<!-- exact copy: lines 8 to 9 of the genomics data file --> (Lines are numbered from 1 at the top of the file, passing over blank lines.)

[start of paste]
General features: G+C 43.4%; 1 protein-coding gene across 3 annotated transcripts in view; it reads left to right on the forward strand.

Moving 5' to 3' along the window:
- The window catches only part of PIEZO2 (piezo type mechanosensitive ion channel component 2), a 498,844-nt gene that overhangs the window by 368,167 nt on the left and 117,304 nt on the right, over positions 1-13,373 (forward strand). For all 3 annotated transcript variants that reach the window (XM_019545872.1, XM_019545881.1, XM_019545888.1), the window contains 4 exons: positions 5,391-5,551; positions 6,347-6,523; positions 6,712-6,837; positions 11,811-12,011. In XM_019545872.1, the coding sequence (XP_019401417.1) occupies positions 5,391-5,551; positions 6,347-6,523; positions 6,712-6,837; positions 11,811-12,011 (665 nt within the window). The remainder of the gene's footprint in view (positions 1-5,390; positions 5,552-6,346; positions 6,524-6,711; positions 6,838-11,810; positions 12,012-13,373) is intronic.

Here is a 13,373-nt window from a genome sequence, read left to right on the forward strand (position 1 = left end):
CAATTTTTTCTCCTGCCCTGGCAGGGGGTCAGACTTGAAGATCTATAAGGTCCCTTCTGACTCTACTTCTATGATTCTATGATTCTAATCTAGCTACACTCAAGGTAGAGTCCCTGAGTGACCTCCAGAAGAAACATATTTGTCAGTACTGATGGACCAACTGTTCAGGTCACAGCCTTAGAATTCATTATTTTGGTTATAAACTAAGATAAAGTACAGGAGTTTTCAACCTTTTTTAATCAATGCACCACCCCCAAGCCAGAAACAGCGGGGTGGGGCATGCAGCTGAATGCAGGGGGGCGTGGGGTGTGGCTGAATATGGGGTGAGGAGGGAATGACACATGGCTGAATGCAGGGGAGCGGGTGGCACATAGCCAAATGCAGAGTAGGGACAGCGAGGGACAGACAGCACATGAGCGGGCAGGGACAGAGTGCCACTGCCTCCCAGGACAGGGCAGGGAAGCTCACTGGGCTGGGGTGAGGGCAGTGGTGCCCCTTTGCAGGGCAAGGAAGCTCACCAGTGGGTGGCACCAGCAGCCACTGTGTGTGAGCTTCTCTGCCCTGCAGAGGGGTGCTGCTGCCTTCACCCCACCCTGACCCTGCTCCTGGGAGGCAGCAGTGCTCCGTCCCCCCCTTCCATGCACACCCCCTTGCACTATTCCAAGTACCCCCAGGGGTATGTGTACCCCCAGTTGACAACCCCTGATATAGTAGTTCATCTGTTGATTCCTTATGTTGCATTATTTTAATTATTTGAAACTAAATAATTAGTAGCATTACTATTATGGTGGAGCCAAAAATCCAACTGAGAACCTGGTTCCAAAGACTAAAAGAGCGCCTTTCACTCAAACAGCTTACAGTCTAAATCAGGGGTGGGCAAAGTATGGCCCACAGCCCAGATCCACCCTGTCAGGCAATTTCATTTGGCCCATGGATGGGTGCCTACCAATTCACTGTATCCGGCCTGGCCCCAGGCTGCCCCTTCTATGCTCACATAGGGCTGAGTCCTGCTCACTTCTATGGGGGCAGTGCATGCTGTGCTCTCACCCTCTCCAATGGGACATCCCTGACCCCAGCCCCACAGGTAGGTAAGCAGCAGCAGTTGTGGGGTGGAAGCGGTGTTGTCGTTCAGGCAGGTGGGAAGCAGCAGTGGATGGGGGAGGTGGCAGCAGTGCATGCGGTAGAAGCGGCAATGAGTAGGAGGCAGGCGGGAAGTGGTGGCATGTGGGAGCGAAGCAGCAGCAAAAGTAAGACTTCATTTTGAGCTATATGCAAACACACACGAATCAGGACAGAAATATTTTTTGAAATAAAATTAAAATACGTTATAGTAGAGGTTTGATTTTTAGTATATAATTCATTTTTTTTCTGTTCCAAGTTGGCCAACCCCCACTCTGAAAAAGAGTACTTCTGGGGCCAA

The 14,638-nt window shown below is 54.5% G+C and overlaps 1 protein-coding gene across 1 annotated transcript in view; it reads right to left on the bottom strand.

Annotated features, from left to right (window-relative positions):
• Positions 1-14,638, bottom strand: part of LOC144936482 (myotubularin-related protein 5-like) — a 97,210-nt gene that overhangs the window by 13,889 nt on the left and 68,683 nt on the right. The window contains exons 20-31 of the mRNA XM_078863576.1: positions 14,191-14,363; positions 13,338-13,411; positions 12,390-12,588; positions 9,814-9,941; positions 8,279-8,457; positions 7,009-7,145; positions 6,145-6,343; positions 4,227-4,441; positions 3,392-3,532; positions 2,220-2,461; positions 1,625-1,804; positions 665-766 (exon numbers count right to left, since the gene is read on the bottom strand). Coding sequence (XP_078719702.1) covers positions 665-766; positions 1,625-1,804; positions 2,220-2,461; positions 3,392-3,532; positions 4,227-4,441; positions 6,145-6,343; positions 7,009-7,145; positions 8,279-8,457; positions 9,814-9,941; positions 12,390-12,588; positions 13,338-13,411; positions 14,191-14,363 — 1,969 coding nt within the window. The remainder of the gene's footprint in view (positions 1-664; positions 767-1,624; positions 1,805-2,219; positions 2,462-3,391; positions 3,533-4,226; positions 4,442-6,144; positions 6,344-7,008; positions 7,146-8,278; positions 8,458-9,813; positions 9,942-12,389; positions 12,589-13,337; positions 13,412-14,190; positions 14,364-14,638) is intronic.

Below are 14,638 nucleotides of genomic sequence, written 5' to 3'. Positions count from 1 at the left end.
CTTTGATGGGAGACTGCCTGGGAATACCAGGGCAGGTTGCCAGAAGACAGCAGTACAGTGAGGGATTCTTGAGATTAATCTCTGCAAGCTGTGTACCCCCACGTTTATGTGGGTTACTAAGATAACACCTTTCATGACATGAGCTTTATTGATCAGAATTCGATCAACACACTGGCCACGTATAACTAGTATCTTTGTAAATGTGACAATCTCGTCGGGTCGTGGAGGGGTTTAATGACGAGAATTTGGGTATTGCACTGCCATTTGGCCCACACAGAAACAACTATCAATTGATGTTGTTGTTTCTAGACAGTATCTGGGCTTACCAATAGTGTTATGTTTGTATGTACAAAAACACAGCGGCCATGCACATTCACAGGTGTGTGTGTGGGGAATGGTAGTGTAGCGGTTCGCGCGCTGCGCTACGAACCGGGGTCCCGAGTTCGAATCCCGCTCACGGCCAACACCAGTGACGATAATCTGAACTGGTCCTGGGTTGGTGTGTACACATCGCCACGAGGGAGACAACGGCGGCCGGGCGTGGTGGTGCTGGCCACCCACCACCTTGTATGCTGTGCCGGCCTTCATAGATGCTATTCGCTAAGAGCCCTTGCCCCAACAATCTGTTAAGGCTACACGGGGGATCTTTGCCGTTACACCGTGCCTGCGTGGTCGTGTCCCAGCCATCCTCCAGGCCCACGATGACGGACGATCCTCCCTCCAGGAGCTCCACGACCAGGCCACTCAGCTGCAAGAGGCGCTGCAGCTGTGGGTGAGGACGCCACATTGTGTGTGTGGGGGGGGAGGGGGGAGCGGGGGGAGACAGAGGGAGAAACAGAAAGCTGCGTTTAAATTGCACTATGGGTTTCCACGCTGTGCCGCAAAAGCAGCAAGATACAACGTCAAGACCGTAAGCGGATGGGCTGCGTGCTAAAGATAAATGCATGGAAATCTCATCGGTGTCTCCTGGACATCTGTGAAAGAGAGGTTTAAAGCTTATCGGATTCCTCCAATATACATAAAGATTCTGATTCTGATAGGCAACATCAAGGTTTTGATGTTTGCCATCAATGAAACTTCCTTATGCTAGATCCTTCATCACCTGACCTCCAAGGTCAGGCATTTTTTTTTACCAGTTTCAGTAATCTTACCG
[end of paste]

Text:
• Positions 1-14,638, bottom strand: part of LOC144936482 (myotubularin-related protein 5-like) — a 97,210-nt gene that overhangs the window by 13,889 nt on the left and 68,683 nt on the right. The window contains exons 20-31 of the mRNA XM_078863576.1: positions 14,191-14,363; positions 13,338-13,411; positions 12,390-12,588; positions 9,814-9,941; positions 8,279-8,457; positions 7,009-7,145; positions 6,145-6,343; positions 4,227-4,441; positions 3,392-3,532; positions 2,220-2,461; positions 1,625-1,804; positions 665-766 (exon numbers count right to left, since the gene is read on the bottom strand). Coding sequence (XP_078719702.1) covers positions 665-766; positions 1,625-1,804; positions 2,220-2,461; positions 3,392-3,532; positions 4,227-4,441; positions 6,145-6,343; positions 7,009-7,145; positions 8,279-8,457; positions 9,814-9,941; positions 12,390-12,588; positions 13,338-13,411; positions 14,191-14,363 — 1,969 coding nt within the window. The remainder of the gene's footprint in view (positions 1-664; positions 767-1,624; positions 1,805-2,219; positions 2,462-3,391; positions 3,533-4,226; positions 4,442-6,144; positions 6,344-7,008; positions 7,146-8,278; positions 8,458-9,813; positions 9,942-12,389; positions 12,589-13,337; positions 13,412-14,190; positions 14,364-14,638) is intronic.

Below are 14,638 nucleotides of genomic sequence, written 5' to 3'. Positions count from 1 at the left end.